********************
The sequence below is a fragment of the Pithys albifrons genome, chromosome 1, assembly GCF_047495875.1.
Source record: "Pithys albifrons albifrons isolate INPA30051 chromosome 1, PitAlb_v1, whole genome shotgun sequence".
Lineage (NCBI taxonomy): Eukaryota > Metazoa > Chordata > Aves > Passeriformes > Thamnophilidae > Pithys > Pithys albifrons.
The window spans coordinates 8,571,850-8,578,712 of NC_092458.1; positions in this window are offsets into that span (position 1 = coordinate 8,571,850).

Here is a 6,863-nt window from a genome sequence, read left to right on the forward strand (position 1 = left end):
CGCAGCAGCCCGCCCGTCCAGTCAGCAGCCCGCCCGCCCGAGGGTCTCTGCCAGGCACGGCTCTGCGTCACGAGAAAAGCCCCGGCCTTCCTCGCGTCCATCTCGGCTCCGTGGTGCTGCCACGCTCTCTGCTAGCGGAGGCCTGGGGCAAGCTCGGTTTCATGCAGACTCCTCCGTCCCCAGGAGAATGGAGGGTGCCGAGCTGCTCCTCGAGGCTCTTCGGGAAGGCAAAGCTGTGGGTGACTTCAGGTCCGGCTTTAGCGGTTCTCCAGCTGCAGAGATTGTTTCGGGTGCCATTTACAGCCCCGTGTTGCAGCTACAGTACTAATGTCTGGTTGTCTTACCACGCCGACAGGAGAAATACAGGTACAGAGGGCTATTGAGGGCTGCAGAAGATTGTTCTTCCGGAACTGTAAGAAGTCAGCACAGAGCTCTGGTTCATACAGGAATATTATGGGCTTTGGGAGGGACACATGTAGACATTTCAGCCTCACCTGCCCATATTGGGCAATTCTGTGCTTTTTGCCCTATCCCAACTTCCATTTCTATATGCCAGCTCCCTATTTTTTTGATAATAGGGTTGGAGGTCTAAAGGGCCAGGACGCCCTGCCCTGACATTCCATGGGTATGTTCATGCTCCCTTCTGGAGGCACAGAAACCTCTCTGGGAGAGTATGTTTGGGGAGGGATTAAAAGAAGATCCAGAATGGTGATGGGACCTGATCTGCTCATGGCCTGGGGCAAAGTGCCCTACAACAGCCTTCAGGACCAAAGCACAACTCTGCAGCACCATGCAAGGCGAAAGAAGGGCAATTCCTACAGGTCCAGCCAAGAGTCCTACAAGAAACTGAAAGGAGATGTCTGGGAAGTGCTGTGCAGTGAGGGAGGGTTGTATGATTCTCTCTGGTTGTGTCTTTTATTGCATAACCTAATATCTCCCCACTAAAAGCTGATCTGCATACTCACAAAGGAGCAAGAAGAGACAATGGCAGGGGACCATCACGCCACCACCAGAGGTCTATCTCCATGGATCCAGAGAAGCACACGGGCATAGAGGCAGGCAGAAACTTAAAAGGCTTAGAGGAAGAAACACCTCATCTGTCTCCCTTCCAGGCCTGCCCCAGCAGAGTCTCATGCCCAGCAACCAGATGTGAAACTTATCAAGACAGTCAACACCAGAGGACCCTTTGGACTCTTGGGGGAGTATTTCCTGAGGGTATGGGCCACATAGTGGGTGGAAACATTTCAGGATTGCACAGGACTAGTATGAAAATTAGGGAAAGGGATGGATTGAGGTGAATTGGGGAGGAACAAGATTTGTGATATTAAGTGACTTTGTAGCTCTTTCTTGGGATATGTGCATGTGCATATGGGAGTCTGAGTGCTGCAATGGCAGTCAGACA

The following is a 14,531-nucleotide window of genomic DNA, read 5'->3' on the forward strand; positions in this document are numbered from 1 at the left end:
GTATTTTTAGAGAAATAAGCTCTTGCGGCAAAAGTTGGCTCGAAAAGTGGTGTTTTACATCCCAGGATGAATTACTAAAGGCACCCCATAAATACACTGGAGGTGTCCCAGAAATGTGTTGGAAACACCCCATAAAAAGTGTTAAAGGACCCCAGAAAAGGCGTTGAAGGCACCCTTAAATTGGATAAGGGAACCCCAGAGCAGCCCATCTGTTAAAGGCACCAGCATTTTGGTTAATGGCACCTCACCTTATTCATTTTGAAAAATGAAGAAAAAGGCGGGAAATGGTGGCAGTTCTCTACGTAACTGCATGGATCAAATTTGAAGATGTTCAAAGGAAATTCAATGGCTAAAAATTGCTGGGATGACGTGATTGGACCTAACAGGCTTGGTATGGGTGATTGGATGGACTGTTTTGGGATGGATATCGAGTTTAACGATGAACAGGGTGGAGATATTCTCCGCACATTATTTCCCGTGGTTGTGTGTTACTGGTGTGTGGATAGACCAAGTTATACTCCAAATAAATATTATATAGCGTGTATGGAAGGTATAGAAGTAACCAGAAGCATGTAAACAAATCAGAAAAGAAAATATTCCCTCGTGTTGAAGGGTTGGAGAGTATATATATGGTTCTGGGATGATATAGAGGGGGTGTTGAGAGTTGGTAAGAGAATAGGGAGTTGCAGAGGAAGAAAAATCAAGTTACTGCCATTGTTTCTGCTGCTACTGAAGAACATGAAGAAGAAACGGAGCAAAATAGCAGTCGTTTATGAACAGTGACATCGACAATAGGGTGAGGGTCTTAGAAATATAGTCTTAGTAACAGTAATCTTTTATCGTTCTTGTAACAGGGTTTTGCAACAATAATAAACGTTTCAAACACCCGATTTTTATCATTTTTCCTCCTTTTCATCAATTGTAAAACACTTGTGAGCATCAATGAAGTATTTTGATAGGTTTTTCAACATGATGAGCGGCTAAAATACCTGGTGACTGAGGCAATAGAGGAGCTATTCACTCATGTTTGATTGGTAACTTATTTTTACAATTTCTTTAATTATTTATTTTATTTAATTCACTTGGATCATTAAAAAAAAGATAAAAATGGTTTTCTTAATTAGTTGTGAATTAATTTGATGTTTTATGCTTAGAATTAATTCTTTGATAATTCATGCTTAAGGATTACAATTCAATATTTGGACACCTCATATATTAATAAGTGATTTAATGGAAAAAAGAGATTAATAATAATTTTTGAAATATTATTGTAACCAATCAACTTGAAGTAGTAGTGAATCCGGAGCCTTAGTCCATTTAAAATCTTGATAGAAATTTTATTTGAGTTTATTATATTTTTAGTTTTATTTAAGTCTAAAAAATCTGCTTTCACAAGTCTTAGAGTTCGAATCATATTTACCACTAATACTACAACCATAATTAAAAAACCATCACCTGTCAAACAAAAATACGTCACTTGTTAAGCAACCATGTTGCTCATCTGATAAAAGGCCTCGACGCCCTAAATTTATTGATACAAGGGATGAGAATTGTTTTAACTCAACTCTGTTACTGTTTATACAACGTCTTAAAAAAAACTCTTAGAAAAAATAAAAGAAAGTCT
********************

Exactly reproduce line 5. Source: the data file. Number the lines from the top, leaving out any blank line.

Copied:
Here is a 6,863-nt window from a genome sequence, read left to right on the forward strand (position 1 = left end):